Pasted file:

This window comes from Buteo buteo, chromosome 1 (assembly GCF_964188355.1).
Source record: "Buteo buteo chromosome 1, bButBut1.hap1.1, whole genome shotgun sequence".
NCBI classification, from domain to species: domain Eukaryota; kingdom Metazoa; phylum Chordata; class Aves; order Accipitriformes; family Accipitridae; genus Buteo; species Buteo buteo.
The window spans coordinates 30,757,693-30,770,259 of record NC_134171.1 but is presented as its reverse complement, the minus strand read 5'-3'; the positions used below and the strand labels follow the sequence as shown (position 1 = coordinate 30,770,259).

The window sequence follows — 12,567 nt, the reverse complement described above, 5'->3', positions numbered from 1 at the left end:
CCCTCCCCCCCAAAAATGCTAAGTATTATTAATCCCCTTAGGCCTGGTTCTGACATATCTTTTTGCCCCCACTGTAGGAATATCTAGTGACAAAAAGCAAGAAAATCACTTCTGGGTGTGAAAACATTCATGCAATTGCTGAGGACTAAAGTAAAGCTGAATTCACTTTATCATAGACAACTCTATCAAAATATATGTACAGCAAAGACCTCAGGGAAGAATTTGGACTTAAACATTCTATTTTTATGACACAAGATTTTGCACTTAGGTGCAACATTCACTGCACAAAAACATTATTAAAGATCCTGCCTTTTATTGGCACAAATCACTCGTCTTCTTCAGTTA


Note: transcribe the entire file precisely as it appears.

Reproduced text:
This window comes from Buteo buteo, chromosome 1 (assembly GCF_964188355.1).
Source record: "Buteo buteo chromosome 1, bButBut1.hap1.1, whole genome shotgun sequence".
NCBI classification, from domain to species: domain Eukaryota; kingdom Metazoa; phylum Chordata; class Aves; order Accipitriformes; family Accipitridae; genus Buteo; species Buteo buteo.
The window spans coordinates 30,757,693-30,770,259 of record NC_134171.1 but is presented as its reverse complement, the minus strand read 5'-3'; the positions used below and the strand labels follow the sequence as shown (position 1 = coordinate 30,770,259).

The window sequence follows — 12,567 nt, the reverse complement described above, 5'->3', positions numbered from 1 at the left end:
CCCTCCCCCCCAAAAATGCTAAGTATTATTAATCCCCTTAGGCCTGGTTCTGACATATCTTTTTGCCCCCACTGTAGGAATATCTAGTGACAAAAAGCAAGAAAATCACTTCTGGGTGTGAAAACATTCATGCAATTGCTGAGGACTAAAGTAAAGCTGAATTCACTTTATCATAGACAACTCTATCAAAATATATGTACAGCAAAGACCTCAGGGAAGAATTTGGACTTAAACATTCTATTTTTATGACACAAGATTTTGCACTTAGGTGCAACATTCACTGCACAAAAACATTATTAAAGATCCTGCCTTTTATTGGCACAAATCACTCGTCTTCTTCAGTTA